The Sandy Hook Effect: Preventing Highly Improbable Mass Murders like That at Sandy Hook Elementary School Is Impossible, but There Are Things We Can Do to Decrease Violence

By Shermer, Michael | Skeptic (Altadena, CA), Winter 2013 | Go to article overview

The Sandy Hook Effect: Preventing Highly Improbable Mass Murders like That at Sandy Hook Elementary School Is Impossible, but There Are Things We Can Do to Decrease Violence


Shermer, Michael, Skeptic (Altadena, CA)


ON DECEMBER 14, 2012, 20-YEAR OLD ADAM LANZA broke into Sandy Hook Elementary School in Newtown, CT, killing 20 children and six adults--and then himself--after first slaying his mother Nancy Lanza in their home. He used a .223 caliber Bushmaster XM-15 semi-automatic rifle in the killing spree, but also had on him a 10mm Glock 20 SF handgun and a 9mm SIG Sauer handgun. He had a shotgun in his car, and at home police found a .45 Henry repeating rifle, a .30 Enfield rifle, and a .22 Marlin rifle, the latter of which he used to shoot his mother in the head four times. (1) All of the guns were legally owned and registered, and preliminary reports note that Nancy Lanza was a gun enthusiast who owned at least a dozen firearms and taught her son how to shoot them at gun clubs in her neighborhood. (2) Every one of the victims is a heartbreaking story, perhaps best captured by the sole survivor in a first-grade classroom who, after narrowly escaping Lanza's bullets by playing dead, exclaimed to her mother, "Mommy, I'm okay, but all my friends are dead." (3) Just imagining a first grader uttering those words is beyond horrific.

The response to the tragedy was as emotional as it was predictable, with pundits and the public demanding stricter gun-control measures and more funding for mental-health research and facilities. (4) The NRA called on Congress to appropriate enough funds to post armed police officers at every school in America. (5) President Obama pronounced: "We're going to have to come together and take meaningful action to prevent more tragedies like this, regardless of the politics" then vowed to do everything in his power to prevent such an event happening again, "Because what choice do we have? We can't accept events like this as routine." (6)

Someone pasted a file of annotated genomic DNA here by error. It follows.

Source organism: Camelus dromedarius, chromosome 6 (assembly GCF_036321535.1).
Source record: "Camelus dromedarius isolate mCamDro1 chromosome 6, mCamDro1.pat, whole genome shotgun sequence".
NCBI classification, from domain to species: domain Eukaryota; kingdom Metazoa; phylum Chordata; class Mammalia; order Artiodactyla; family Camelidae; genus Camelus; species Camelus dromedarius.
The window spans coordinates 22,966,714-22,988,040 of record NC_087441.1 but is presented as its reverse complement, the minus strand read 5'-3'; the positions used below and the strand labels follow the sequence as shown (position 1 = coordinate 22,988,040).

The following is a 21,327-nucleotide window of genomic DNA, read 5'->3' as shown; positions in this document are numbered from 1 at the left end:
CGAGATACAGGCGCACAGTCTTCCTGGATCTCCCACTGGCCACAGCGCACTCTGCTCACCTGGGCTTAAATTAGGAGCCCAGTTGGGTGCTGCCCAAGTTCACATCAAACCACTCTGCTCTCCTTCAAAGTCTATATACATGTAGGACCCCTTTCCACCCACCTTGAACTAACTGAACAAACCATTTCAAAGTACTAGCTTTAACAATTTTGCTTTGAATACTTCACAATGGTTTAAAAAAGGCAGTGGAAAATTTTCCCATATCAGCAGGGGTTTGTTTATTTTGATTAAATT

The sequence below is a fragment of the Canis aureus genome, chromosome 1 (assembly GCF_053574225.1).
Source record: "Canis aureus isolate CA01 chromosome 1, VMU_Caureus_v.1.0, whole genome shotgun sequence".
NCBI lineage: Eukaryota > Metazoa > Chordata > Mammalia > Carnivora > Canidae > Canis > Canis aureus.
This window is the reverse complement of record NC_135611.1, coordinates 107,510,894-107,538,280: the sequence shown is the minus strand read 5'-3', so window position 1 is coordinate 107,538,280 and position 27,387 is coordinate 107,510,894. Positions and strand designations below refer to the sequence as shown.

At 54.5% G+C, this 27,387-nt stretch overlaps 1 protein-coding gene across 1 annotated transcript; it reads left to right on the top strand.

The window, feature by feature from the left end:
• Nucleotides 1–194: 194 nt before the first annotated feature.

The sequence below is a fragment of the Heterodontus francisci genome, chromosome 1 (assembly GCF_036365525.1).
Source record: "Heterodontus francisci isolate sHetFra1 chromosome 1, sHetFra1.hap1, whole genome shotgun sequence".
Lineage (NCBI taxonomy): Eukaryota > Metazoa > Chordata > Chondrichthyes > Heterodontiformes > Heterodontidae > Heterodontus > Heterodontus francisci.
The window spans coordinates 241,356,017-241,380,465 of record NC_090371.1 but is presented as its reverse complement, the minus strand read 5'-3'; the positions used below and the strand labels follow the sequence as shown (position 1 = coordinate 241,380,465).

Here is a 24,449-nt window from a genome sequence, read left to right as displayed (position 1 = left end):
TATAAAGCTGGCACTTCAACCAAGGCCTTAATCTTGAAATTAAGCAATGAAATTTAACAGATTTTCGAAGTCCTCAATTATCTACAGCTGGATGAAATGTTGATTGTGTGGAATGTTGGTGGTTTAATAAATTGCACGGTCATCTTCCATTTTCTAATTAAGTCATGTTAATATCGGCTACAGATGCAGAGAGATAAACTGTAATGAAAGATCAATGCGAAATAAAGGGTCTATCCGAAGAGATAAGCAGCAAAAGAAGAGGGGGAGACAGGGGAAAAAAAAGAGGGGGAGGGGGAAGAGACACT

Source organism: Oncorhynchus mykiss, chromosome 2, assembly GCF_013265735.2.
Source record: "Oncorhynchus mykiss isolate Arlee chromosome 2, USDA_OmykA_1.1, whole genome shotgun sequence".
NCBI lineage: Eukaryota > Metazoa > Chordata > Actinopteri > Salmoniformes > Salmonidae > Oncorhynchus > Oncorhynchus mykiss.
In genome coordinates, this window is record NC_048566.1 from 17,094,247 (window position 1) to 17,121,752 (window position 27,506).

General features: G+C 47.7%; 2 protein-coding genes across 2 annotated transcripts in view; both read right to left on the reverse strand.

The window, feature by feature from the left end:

That such reactions are emotionally understandable should not distract us from having an objective discussion over whether or not the national obsession over highly improbable events like Sandy Hook is the proper use of our time, energy, and resources toward the overall goal of reducing violence in our society. In fact, the evidence overwhelmingly shows that contra President Obama's characterization, such events are far more random than they are routine. They are what Nassim Taleb calls Black Swan events. (7) In this context I shall refer to them as Sandy Hook Events--high profile, improbable, rare and unpredictable mass murders. We cannot and never will be able to predict Sandy Hook Events. We can postdict them, looking for factors common to the killers, but the most we can ever do is make statistically-based generalizations about the likelihood of a Sandy Hook event happening somewhere sometime in the future.

This does not mean we can or should do nothing. It is, perhaps, ironically fitting that the same day as the Sandy Hook tragedy a Chinese man with a knife stabbed 22 children and one adult outside a primary school in the village of Chengping in Henan Province in central China, resulting in zero fatalities. (8) There really is a difference between a gun and a knife, and in this case that difference is measurable in the number of survivors. However, it is doubtful that Americans would vote to change our government into a Chinese-like authoritarian regime in which controlling guns is possible but at the considerable cost of other freedoms. Nevertheless, we can build a science-based rational response in the form of a two-pronged approach: (1) bottom-up actions by private citizens, experts, and scientists to identify those most likely to commit mass murder and try to reduce the odds that they will do so through various interventions (while recognizing that we can never prevent them entirely); and (2) top-down measures by government, police, and law enforcement agencies to continue the centuries-long trend in the overall decline of violence.

Murder v. Mass Murder

According to the FBI's crime reports, between 2007 and 2011 the U.S. experienced an annual average of 13,700 homicides, with guns responsible for 67. …

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